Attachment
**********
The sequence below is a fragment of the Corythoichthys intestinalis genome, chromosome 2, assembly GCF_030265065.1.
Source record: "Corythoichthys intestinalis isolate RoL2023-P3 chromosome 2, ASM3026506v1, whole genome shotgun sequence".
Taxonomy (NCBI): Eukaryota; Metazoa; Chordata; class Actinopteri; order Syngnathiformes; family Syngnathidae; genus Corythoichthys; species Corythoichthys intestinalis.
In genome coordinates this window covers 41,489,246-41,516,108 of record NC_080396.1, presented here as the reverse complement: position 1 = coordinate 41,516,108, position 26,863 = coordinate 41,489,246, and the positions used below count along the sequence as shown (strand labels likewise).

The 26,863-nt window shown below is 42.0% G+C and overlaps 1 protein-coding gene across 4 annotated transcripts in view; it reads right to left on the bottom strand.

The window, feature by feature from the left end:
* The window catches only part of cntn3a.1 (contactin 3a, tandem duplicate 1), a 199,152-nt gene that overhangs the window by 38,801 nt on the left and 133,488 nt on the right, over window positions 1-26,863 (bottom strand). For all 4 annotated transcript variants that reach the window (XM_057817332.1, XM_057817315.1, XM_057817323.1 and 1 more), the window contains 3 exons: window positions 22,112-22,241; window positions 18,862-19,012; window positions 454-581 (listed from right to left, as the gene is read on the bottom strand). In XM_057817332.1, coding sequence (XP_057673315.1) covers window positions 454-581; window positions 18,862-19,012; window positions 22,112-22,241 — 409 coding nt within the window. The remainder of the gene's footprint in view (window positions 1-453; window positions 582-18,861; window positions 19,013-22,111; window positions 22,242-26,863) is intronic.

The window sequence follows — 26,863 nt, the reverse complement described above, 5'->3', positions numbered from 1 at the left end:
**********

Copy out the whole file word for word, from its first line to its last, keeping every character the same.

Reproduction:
The sequence below is a fragment of the Corythoichthys intestinalis genome, chromosome 2, assembly GCF_030265065.1.
Source record: "Corythoichthys intestinalis isolate RoL2023-P3 chromosome 2, ASM3026506v1, whole genome shotgun sequence".
Taxonomy (NCBI): Eukaryota; Metazoa; Chordata; class Actinopteri; order Syngnathiformes; family Syngnathidae; genus Corythoichthys; species Corythoichthys intestinalis.
In genome coordinates this window covers 41,489,246-41,516,108 of record NC_080396.1, presented here as the reverse complement: position 1 = coordinate 41,516,108, position 26,863 = coordinate 41,489,246, and the positions used below count along the sequence as shown (strand labels likewise).

The 26,863-nt window shown below is 42.0% G+C and overlaps 1 protein-coding gene across 4 annotated transcripts in view; it reads right to left on the bottom strand.

The window, feature by feature from the left end:
* The window catches only part of cntn3a.1 (contactin 3a, tandem duplicate 1), a 199,152-nt gene that overhangs the window by 38,801 nt on the left and 133,488 nt on the right, over window positions 1-26,863 (bottom strand). For all 4 annotated transcript variants that reach the window (XM_057817332.1, XM_057817315.1, XM_057817323.1 and 1 more), the window contains 3 exons: window positions 22,112-22,241; window positions 18,862-19,012; window positions 454-581 (listed from right to left, as the gene is read on the bottom strand). In XM_057817332.1, coding sequence (XP_057673315.1) covers window positions 454-581; window positions 18,862-19,012; window positions 22,112-22,241 — 409 coding nt within the window. The remainder of the gene's footprint in view (window positions 1-453; window positions 582-18,861; window positions 19,013-22,111; window positions 22,242-26,863) is intronic.

The window sequence follows — 26,863 nt, the reverse complement described above, 5'->3', positions numbered from 1 at the left end: